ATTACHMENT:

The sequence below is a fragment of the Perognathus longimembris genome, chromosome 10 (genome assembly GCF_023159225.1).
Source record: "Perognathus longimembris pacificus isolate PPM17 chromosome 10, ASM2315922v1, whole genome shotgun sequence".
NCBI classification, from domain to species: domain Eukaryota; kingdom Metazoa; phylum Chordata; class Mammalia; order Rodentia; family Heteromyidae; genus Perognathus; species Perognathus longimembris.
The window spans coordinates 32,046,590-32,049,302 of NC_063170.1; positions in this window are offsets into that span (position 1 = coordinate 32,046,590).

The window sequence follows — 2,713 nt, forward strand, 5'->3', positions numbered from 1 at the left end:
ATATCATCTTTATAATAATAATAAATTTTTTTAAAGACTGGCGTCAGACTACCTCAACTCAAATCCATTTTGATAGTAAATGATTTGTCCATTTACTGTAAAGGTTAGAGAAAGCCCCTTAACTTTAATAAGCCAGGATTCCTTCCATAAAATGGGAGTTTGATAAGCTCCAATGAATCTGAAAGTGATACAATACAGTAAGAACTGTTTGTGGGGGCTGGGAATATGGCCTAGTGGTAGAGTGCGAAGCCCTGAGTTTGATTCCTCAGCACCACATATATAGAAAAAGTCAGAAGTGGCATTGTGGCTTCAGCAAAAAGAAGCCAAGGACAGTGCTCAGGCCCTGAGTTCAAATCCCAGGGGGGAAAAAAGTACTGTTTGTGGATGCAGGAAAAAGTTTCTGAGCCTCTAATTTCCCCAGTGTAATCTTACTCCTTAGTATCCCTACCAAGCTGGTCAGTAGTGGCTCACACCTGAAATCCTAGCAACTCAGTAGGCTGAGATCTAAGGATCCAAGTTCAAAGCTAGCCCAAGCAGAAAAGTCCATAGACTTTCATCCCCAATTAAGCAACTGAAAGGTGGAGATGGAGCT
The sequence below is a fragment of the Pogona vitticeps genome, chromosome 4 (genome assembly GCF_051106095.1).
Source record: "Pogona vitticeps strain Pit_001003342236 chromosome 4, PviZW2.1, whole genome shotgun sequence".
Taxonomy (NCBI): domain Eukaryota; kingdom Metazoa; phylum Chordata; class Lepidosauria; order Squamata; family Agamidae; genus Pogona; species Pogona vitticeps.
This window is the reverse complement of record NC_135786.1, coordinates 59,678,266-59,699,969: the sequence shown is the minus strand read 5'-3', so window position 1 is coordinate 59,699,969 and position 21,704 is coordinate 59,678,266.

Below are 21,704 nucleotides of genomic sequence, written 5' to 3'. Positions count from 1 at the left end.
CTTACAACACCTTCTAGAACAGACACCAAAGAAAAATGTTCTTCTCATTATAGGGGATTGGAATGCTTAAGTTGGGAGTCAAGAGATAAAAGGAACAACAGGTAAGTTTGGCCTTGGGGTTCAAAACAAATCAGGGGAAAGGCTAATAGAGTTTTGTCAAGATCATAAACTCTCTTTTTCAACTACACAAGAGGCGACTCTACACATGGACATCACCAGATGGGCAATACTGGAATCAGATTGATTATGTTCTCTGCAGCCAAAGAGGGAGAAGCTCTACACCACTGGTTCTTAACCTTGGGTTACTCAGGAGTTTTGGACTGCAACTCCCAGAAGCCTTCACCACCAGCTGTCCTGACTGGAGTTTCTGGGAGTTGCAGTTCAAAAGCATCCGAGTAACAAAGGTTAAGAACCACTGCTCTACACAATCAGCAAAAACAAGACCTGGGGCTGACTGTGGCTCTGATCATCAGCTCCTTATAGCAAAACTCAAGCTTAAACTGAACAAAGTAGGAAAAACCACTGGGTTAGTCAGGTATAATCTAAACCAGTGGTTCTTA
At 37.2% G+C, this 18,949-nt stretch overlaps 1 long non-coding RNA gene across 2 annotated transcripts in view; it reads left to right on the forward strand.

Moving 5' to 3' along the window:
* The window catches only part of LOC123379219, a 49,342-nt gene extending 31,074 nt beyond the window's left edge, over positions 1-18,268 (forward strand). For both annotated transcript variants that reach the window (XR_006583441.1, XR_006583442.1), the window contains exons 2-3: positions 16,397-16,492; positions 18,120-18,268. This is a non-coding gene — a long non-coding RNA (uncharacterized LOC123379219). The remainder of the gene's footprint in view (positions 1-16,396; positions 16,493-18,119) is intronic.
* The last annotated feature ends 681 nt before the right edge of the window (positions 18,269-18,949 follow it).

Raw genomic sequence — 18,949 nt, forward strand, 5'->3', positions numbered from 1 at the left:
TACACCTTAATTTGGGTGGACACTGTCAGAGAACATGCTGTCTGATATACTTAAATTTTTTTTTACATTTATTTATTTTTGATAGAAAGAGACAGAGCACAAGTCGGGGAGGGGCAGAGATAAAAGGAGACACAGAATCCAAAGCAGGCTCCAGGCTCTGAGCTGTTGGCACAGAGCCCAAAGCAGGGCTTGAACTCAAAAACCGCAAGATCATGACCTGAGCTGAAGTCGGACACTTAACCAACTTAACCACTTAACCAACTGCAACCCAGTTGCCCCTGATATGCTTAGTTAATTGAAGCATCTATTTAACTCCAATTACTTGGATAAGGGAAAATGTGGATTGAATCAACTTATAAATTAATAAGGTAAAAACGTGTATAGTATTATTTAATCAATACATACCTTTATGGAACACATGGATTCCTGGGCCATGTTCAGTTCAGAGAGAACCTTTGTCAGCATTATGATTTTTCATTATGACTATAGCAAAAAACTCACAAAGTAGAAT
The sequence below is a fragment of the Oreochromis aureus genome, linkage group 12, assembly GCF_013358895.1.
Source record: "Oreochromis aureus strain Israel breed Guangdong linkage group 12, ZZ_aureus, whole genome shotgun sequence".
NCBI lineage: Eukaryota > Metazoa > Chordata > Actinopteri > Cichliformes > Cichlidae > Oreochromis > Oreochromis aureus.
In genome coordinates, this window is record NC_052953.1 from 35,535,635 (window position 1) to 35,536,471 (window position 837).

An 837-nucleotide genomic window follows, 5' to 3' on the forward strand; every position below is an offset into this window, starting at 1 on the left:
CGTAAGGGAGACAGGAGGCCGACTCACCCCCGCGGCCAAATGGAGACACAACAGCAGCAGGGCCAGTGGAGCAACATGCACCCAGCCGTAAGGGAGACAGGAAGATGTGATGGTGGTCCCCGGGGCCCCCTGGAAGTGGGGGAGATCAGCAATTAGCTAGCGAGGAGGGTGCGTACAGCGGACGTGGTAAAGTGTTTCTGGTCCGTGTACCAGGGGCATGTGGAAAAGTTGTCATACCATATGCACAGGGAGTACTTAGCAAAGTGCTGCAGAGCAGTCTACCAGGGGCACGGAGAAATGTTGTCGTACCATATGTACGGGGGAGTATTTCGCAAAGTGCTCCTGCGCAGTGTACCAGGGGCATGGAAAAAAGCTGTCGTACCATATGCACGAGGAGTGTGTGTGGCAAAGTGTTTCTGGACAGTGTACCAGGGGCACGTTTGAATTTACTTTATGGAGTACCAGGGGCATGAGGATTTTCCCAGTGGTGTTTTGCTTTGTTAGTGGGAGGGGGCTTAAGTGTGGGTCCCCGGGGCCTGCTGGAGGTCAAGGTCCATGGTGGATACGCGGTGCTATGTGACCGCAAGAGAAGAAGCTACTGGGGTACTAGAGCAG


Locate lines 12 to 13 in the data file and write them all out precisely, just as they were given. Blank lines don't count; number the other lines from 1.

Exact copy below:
CTTACAACACCTTCTAGAACAGACACCAAAGAAAAATGTTCTTCTCATTATAGGGGATTGGAATGCTTAAGTTGGGAGTCAAGAGATAAAAGGAACAACAGGTAAGTTTGGCCTTGGGGTTCAAAACAAATCAGGGGAAAGGCTAATAGAGTTTTGTCAAGATCATAAACTCTCTTTTTCAACTACACAAGAGGCGACTCTACACATGGACATCACCAGATGGGCAATACTGGAATCAGATTGATTATGTTCTCTGCAGCCAAAGAGGGAGAAGCTCTACACCACTGGTTCTTAACCTTGGGTTACTCAGGAGTTTTGGACTGCAACTCCCAGAAGCCTTCACCACCAGCTGTCCTGACTGGAGTTTCTGGGAGTTGCAGTTCAAAAGCATCCGAGTAACAAAGGTTAAGAACCACTGCTCTACACAATCAGCAAAAACAAGACCTGGGGCTGACTGTGGCTCTGATCATCAGCTCCTTATAGCAAAACTCAAGCTTAAACTGAACAAAGTAGGAAAAACCACTGGGTTAGTCAGGTATAATCTAAACCAGTGGTTCTTA
At 37.2% G+C, this 18,949-nt stretch overlaps 1 long non-coding RNA gene across 2 annotated transcripts in view; it reads left to right on the forward strand.